Financial decisions are often black or white. We are either right or wrong about them.
Last year, at a mutual fund industry gathering, Deepak Parekh, chairman of HDFC, the biggest home-loan company, made a point. He said that investors tend to make bad financial decisions in good times. He attributed this to two things. Poor financial advice and the business dynamics of the mutual fund industry.
This column will focus on the ‘bad decision in good times’ theme.
Poor financial decisions are a function of many factors. While poor advice can play a significant role, a lot of such decisions are your own doing.
It starts with the way your idea of financial well-being. For many in India, wealth is all about tangibility.
Most households in India prefer gold and real estate for investments. There is an apathy towards financial assets. Many people buy property or gold because they are tangible assets. You can see them. Financial assets are intangible. It means you cannot see them. If people buy financial assets, they do it because someone else is doing so. The herd mentality takes centre stage. During a stock market rally, they tend to buy when everyone is doing the same thing. It is most often after share prices have rallied a significant bit and near the peak. They will panic and sell when share prices tumble.
‘There was a rift between what we should do and what we actually do,’ said Carl Richards, an American financial planner, said in his book, ‘The Behaviour Gap’. The author argues that the behaviour gap happens due to our desire to avoid pain. We are seeking pleasure that leads us to act irrationally.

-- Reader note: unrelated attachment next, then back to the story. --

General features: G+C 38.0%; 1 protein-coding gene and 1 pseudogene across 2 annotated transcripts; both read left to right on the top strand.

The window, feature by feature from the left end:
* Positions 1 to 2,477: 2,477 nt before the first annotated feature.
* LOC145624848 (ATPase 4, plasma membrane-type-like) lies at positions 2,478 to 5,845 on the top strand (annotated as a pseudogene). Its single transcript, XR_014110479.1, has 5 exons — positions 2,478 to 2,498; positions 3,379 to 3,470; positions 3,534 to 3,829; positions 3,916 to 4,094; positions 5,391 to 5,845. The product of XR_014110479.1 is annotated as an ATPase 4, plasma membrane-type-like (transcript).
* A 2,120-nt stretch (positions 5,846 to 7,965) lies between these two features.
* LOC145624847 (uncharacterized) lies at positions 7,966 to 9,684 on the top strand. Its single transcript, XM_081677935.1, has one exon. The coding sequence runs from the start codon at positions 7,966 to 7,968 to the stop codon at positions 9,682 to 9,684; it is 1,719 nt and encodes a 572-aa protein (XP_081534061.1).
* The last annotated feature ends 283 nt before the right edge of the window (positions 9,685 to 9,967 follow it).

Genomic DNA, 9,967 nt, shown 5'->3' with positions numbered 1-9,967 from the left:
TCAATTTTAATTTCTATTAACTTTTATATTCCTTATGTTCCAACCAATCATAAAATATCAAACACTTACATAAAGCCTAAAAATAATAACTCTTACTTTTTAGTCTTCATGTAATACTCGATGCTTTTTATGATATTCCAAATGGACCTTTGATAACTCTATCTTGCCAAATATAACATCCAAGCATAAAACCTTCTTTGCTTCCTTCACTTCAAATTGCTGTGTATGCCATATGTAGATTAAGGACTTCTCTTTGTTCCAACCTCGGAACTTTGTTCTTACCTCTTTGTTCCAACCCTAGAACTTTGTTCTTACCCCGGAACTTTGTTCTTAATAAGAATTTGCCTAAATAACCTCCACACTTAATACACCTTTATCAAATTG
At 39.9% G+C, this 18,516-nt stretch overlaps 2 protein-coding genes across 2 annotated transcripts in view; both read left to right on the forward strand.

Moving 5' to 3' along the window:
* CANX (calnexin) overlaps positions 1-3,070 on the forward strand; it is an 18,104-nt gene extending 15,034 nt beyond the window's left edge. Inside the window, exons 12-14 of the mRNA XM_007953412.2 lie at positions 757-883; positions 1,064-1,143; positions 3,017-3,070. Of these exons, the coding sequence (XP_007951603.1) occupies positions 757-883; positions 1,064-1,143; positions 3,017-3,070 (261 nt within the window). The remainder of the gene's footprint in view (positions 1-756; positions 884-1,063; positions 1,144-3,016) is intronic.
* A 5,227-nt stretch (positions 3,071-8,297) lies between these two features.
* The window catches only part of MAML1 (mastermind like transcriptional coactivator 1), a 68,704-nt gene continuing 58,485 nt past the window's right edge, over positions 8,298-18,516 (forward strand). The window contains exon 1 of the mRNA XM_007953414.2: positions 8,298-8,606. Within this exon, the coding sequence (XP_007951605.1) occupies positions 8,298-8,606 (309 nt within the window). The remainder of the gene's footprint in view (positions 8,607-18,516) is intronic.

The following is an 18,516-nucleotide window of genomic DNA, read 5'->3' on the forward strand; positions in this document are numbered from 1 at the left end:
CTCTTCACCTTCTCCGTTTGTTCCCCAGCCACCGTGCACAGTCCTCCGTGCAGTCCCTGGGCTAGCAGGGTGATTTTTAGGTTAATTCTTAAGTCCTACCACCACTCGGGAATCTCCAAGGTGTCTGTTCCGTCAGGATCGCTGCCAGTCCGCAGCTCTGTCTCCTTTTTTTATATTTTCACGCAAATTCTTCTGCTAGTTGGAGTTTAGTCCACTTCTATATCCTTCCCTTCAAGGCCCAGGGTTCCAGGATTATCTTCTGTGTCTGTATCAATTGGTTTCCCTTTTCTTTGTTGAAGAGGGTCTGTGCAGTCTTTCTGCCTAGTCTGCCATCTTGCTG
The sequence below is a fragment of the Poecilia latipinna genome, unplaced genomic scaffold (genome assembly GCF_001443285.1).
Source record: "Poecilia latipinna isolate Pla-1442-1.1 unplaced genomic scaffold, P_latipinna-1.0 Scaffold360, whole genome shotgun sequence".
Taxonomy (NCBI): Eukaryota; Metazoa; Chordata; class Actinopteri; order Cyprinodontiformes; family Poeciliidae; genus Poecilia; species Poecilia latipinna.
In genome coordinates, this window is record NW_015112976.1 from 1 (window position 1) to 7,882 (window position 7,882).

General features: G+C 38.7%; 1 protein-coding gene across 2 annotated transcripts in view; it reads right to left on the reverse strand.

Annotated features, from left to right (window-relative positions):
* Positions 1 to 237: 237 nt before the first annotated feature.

The reach of financial assets in Indian households is a case in point.
Mutual funds and insurance account for a low single digit percentage of the 1.3 billion people in India.
A RBI panel household finance survey found last year that there was a strong correlation between insurance and high-cost debt. People are not buying insurance. But they are resorting to borrowing from high-cost moneylenders in case of an emergency. This is not any institutional money and offers no protection to anyone.
The other case in point is the poor understanding of monthly budgeting, investment and risk products.
People buy expensive cars or bikes every day in India. In many situations, people own more than one vehicle. Companies are very keen to sell. As a consumer, you are very happy to take a decision to put money into something that is a depreciating asset. It is for instant gratification.
A little knowledge of finance could make a massive difference to your life.
For example, in 2008, many of you would have bought a second Maruti Suzuki car or a new Enfield bike. If that is the only vehicle you own, it is fine. But, if this buy was made for a style statement, you may want to read further.
Something amazing happened to people who allocated a part of that extra car or bike money to two stocks.
In the 10 years to 2018, Eicher Motors shares rocketed 100 times while Maruti Suzuki zoomed 20 times. If you had invested Rs 1,00,000 in Maruti shares, your investment would have been worth Rs 20,00,000 today. The same investment in Eicher Motors would have topped a crore. No other investment can give you this kind of a return. Such companies are called multi-baggers in the stock market parlance.
Yes, this is all a hindsight. Most people do not know how stock prices or businesses would grow. Hence, eliminating bad financial decisions is next to impossible. You will continue to make them.
But, you could minimise them. The first and the foremost way is knowledge. The more you are able to arm yourself with information, the better. A professional financial advisor could be the next step. In the beginning, all the learning could be tough. But, the downside of not knowing is far more significant.